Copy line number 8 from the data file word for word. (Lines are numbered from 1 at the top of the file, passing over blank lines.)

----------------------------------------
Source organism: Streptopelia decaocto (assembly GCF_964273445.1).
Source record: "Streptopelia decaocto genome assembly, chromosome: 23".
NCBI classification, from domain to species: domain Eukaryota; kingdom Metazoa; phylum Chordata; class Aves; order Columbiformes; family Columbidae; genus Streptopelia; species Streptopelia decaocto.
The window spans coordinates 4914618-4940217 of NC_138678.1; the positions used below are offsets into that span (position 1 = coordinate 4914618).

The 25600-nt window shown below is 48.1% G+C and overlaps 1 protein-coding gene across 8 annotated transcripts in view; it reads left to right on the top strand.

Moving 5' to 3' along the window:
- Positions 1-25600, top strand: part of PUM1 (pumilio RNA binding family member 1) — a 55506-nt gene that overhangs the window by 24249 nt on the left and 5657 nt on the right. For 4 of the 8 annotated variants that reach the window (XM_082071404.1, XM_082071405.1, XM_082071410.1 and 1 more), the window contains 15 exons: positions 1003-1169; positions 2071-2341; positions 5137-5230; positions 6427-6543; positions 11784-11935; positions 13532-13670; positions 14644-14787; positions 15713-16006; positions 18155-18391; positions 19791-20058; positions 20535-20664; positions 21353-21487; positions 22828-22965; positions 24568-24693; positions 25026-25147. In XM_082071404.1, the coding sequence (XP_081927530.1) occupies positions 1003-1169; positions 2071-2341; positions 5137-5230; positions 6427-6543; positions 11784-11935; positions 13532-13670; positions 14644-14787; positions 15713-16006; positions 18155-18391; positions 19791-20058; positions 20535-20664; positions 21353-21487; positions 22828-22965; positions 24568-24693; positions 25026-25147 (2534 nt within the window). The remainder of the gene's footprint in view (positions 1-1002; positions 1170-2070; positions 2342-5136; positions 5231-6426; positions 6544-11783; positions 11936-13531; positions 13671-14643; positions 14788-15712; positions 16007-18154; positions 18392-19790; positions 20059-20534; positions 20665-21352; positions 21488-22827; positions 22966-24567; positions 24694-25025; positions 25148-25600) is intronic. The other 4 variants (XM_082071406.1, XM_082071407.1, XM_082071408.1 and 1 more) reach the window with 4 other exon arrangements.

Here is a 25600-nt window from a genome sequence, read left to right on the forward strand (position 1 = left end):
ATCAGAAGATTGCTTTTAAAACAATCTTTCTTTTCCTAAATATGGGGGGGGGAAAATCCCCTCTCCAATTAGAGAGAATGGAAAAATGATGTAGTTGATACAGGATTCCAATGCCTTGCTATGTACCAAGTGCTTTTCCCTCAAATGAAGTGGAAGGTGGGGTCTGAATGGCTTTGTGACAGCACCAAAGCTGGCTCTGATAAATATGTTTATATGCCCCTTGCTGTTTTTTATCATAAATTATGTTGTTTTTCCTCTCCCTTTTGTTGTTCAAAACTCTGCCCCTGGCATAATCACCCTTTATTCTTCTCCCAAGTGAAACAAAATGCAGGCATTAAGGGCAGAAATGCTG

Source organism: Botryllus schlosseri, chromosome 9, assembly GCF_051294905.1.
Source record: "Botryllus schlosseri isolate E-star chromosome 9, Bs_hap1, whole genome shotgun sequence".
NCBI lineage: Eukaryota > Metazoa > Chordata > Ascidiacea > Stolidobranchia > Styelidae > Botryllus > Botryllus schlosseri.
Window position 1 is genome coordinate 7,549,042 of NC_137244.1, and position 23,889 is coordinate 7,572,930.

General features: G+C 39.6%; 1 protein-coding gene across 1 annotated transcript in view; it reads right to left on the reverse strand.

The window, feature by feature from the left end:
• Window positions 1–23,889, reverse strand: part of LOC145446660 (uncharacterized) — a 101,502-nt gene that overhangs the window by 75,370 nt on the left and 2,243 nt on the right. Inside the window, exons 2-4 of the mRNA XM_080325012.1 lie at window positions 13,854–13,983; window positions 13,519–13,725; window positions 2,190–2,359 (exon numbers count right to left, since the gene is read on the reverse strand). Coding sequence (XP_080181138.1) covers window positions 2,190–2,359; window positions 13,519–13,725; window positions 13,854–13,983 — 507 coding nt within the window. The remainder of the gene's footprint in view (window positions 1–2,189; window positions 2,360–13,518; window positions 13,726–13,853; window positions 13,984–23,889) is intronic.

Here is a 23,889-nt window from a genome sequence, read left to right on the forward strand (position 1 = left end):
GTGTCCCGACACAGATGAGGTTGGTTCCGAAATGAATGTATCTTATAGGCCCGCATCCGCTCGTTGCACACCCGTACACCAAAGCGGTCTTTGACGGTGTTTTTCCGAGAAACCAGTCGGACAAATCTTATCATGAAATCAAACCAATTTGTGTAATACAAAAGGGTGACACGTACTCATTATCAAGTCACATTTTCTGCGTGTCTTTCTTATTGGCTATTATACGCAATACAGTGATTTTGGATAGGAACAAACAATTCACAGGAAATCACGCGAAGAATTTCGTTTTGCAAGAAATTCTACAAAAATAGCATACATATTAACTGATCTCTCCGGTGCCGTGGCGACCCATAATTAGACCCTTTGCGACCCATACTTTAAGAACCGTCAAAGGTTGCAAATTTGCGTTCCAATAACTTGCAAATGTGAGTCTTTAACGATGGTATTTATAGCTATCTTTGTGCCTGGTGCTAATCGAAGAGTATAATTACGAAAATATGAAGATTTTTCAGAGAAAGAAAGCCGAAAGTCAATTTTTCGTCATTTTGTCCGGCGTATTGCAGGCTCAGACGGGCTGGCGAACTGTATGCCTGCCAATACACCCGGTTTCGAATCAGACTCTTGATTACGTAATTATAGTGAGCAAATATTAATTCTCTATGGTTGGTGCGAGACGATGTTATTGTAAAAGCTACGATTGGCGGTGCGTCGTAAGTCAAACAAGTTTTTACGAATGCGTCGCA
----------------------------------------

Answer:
Here is a 25600-nt window from a genome sequence, read left to right on the forward strand (position 1 = left end):